Over the past two decades, the quantity of regional trade agreements (RTAs) has greatly increased as more and more countries see the importance of having them. The total amount has grown from approximately 50 in early 1990 to over 377 agreements in January of 2014 (World Trade Organization, 2014). This increase can partially be attributed to the cumbersomeness of the World Trade Organization, which over the years has become slower and ineffective for nations wishing to get faster results (Schott). One of these RTAs is the Trans Pacific Partnership (TPP) Agreement which is currently under negotiation with twelve different countries located in the Asia-Pacific Region. The goal of the TPP is to increase trade and investment, encourage innovation, and promote economic growth and development which will help boost long term sustainable job creation (Leaders of the 9 TPP countries, 2011). These goals will be accomplished by creating a new standard for global trade and will help give all of the member countries a competitive edge. Some of the more prominent characteristics of the TPP include the elimination of tariffs and other barriers, production of supply chains among member countries, and to create common regulation rules (Leaders of the 9 TPP countries, 2011). The TPP is also focused on the future as it plans to promote trade and investment in innovative products and create a fair competitive business environment for all member countries.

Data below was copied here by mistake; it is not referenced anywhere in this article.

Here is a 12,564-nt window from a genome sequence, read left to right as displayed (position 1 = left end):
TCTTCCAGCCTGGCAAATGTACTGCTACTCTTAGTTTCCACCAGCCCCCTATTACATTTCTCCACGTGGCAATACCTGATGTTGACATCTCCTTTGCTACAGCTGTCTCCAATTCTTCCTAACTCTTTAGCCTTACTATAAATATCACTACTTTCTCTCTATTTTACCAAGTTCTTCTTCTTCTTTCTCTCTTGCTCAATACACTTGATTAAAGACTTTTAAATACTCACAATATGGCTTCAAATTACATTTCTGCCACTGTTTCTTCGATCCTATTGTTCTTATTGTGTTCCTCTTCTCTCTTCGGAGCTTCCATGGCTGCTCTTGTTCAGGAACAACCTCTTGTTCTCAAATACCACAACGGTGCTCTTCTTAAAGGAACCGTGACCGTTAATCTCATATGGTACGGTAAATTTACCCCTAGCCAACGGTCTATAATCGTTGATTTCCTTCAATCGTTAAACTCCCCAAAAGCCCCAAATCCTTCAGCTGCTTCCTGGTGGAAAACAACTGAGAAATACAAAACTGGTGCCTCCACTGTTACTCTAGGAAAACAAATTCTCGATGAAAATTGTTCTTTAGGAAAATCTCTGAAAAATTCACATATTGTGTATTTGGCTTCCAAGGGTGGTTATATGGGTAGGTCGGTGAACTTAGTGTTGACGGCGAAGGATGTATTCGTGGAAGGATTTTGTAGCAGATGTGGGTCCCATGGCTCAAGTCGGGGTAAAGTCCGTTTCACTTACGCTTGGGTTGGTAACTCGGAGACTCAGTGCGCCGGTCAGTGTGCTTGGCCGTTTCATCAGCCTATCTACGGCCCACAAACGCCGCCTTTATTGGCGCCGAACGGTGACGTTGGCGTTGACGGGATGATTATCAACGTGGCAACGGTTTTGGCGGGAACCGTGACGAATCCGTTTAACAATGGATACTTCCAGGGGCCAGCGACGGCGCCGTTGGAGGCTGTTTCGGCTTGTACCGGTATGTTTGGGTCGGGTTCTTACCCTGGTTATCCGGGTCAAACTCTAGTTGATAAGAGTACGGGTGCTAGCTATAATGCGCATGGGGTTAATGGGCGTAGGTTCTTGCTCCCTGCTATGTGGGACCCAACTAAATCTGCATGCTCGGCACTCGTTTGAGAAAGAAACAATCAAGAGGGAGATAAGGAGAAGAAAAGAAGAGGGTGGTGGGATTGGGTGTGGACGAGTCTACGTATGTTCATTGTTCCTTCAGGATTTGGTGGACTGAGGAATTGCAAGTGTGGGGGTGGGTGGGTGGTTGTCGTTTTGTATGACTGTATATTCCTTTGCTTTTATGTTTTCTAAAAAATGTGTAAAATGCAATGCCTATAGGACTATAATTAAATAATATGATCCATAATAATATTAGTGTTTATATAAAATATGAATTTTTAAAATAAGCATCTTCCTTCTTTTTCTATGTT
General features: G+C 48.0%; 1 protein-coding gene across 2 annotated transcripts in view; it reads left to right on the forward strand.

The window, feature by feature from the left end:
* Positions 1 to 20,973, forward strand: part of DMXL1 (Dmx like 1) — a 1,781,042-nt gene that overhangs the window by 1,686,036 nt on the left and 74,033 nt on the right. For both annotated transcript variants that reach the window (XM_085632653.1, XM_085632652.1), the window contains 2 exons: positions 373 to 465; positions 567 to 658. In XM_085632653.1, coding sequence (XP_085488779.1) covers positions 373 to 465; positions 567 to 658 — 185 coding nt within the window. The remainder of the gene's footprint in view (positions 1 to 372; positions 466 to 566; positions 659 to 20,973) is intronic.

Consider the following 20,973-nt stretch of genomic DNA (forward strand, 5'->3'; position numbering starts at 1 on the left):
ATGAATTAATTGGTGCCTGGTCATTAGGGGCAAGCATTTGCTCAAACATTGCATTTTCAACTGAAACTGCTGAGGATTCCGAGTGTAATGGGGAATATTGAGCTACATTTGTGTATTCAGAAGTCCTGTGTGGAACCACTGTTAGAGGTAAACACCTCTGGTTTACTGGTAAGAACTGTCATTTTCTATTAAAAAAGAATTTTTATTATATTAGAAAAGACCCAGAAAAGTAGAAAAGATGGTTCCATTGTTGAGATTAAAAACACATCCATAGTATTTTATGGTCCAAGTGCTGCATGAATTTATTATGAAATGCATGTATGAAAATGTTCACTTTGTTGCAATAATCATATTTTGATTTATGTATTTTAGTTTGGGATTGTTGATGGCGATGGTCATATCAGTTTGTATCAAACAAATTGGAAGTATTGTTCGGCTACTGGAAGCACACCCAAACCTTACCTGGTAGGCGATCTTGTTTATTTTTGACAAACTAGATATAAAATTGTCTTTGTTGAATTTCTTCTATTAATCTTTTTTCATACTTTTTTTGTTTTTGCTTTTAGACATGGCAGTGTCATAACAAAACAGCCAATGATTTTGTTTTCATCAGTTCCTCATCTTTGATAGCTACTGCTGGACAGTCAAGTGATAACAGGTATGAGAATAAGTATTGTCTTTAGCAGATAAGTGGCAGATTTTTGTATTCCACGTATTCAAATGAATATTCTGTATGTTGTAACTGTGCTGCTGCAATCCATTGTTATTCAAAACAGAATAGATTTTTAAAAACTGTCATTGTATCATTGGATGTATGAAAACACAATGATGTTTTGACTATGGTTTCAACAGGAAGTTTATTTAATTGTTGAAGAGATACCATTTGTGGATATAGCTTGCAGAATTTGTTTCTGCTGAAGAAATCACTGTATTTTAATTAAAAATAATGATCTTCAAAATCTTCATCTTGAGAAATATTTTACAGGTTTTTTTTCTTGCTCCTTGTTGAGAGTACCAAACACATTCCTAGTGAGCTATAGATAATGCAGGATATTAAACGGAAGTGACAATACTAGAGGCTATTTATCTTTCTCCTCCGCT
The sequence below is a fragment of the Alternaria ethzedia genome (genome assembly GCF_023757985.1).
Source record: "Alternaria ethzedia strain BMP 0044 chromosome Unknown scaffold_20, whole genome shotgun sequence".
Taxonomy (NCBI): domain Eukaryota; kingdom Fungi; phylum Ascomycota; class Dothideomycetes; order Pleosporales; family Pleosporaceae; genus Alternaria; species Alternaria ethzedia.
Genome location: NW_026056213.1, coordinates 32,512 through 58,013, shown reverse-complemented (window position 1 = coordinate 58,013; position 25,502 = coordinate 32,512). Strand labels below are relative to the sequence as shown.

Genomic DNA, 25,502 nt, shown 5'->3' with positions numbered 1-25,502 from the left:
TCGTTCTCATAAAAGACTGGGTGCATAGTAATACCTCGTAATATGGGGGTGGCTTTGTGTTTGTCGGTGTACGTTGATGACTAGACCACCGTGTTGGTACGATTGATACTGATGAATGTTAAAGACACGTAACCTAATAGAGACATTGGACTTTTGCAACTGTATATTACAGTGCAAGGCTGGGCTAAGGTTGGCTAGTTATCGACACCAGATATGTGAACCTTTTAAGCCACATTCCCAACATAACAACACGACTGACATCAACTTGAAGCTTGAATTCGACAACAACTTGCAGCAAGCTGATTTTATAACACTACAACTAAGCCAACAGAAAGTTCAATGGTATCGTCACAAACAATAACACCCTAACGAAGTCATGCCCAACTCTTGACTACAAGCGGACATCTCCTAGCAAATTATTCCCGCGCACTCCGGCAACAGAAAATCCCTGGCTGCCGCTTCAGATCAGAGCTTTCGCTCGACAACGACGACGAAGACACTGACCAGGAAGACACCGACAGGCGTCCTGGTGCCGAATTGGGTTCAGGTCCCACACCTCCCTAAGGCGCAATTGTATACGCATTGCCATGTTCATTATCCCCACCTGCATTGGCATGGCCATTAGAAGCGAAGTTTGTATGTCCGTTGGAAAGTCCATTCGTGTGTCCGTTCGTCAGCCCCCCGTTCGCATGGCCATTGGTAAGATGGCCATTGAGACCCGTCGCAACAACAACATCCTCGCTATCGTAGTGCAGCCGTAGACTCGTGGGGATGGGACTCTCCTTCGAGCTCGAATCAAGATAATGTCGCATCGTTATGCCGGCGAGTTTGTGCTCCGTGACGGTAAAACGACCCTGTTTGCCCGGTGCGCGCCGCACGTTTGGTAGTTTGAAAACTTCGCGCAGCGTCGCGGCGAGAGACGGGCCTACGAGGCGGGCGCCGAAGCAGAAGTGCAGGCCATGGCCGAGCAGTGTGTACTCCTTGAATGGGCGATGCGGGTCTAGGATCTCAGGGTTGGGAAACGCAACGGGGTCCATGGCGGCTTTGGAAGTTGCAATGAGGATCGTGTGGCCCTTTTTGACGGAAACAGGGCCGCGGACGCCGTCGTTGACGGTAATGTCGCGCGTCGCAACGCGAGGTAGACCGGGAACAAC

Specifically, we are going to focus on how joining the TPP is going to affect Australia. Even though RTAs provide a lot of economic benefits in theory, some of these have been less realized in past RTAs such as North American Free Trade Agreement (NAFTA). We are going to analyze the possible pros and cons of joining the TPP using data and different economic models.
AUSTRALIA AND THE TRANS-PACIFIC PARTNERSHIP
Gross Domestic Product (GDP) and Exports
As RTAs have become more prevalent around the world, it has almost become a necessity for a country to join beneficial trade agreements, or they fear being left outside at a disadvantage. As of 2013, the countries currently involved in the TPP negotiations make up 27,750 billion dollars in combined GDP which is 37.5% of the world’s overall GDP (Australian Government, 2014). The TPP also makes up a quarter of the world’s trade and has 11% of the world’s population. This agreement has a very large global impact on trade, but more specifically to Australia where 70% of their trade travels through the Asia-Pacific Region (Australian Government, 2014). The TPP involves five out of ten of Australia’s top trading partners with possibly more to join in the future. Recently, Australia’s GDP growth has been very strong even while many other countries suffered from economic turmoil, which can be partially attributed to their growing international trade. According to Australia’s department of foreign affairs, from 2012 to 2013 Australia’s international...